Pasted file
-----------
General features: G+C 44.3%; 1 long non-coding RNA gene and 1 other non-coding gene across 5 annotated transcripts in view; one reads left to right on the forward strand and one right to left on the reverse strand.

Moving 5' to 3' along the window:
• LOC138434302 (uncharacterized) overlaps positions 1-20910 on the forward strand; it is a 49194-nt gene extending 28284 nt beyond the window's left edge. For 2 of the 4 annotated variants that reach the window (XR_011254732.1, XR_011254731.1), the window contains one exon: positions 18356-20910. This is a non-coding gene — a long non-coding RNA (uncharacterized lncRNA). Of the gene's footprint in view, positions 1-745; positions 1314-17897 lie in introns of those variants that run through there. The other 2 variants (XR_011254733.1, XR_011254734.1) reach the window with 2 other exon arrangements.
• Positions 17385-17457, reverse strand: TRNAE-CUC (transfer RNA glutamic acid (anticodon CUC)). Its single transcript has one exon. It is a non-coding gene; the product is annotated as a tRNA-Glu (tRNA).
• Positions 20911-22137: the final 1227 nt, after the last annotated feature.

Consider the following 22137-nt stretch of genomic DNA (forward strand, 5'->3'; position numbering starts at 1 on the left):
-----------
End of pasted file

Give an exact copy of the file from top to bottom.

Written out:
General features: G+C 44.3%; 1 long non-coding RNA gene and 1 other non-coding gene across 5 annotated transcripts in view; one reads left to right on the forward strand and one right to left on the reverse strand.

Moving 5' to 3' along the window:
• LOC138434302 (uncharacterized) overlaps positions 1-20910 on the forward strand; it is a 49194-nt gene extending 28284 nt beyond the window's left edge. For 2 of the 4 annotated variants that reach the window (XR_011254732.1, XR_011254731.1), the window contains one exon: positions 18356-20910. This is a non-coding gene — a long non-coding RNA (uncharacterized lncRNA). Of the gene's footprint in view, positions 1-745; positions 1314-17897 lie in introns of those variants that run through there. The other 2 variants (XR_011254733.1, XR_011254734.1) reach the window with 2 other exon arrangements.
• Positions 17385-17457, reverse strand: TRNAE-CUC (transfer RNA glutamic acid (anticodon CUC)). Its single transcript has one exon. It is a non-coding gene; the product is annotated as a tRNA-Glu (tRNA).
• Positions 20911-22137: the final 1227 nt, after the last annotated feature.

Consider the following 22137-nt stretch of genomic DNA (forward strand, 5'->3'; position numbering starts at 1 on the left):